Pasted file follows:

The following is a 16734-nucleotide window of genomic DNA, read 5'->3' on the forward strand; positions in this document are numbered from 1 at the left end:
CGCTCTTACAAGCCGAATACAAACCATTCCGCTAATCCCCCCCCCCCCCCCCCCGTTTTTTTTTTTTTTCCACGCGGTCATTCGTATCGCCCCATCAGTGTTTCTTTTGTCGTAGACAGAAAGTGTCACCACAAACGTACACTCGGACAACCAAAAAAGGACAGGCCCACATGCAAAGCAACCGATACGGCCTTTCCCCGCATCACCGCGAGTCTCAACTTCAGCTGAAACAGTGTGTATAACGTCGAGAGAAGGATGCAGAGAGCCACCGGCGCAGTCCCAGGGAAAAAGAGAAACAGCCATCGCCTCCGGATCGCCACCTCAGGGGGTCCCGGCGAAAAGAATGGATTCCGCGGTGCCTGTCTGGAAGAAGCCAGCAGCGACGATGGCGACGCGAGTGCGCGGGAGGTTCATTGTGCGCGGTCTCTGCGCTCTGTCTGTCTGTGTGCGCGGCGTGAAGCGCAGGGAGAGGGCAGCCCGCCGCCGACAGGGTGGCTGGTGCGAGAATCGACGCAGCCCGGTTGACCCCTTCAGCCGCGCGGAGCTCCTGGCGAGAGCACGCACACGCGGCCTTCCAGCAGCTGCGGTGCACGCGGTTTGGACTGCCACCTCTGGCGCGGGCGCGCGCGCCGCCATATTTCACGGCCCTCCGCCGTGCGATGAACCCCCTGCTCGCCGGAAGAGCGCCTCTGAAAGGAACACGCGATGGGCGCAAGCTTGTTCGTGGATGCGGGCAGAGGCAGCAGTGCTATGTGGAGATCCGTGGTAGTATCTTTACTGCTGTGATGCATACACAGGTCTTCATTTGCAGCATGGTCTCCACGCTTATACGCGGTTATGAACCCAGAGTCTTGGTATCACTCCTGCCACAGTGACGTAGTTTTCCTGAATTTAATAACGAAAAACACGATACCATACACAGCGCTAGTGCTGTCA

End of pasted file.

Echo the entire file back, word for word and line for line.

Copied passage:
The following is a 16734-nucleotide window of genomic DNA, read 5'->3' on the forward strand; positions in this document are numbered from 1 at the left end:
CGCTCTTACAAGCCGAATACAAACCATTCCGCTAATCCCCCCCCCCCCCCCCCCGTTTTTTTTTTTTTTCCACGCGGTCATTCGTATCGCCCCATCAGTGTTTCTTTTGTCGTAGACAGAAAGTGTCACCACAAACGTACACTCGGACAACCAAAAAAGGACAGGCCCACATGCAAAGCAACCGATACGGCCTTTCCCCGCATCACCGCGAGTCTCAACTTCAGCTGAAACAGTGTGTATAACGTCGAGAGAAGGATGCAGAGAGCCACCGGCGCAGTCCCAGGGAAAAAGAGAAACAGCCATCGCCTCCGGATCGCCACCTCAGGGGGTCCCGGCGAAAAGAATGGATTCCGCGGTGCCTGTCTGGAAGAAGCCAGCAGCGACGATGGCGACGCGAGTGCGCGGGAGGTTCATTGTGCGCGGTCTCTGCGCTCTGTCTGTCTGTGTGCGCGGCGTGAAGCGCAGGGAGAGGGCAGCCCGCCGCCGACAGGGTGGCTGGTGCGAGAATCGACGCAGCCCGGTTGACCCCTTCAGCCGCGCGGAGCTCCTGGCGAGAGCACGCACACGCGGCCTTCCAGCAGCTGCGGTGCACGCGGTTTGGACTGCCACCTCTGGCGCGGGCGCGCGCGCCGCCATATTTCACGGCCCTCCGCCGTGCGATGAACCCCCTGCTCGCCGGAAGAGCGCCTCTGAAAGGAACACGCGATGGGCGCAAGCTTGTTCGTGGATGCGGGCAGAGGCAGCAGTGCTATGTGGAGATCCGTGGTAGTATCTTTACTGCTGTGATGCATACACAGGTCTTCATTTGCAGCATGGTCTCCACGCTTATACGCGGTTATGAACCCAGAGTCTTGGTATCACTCCTGCCACAGTGACGTAGTTTTCCTGAATTTAATAACGAAAAACACGATACCATACACAGCGCTAGTGCTGTCA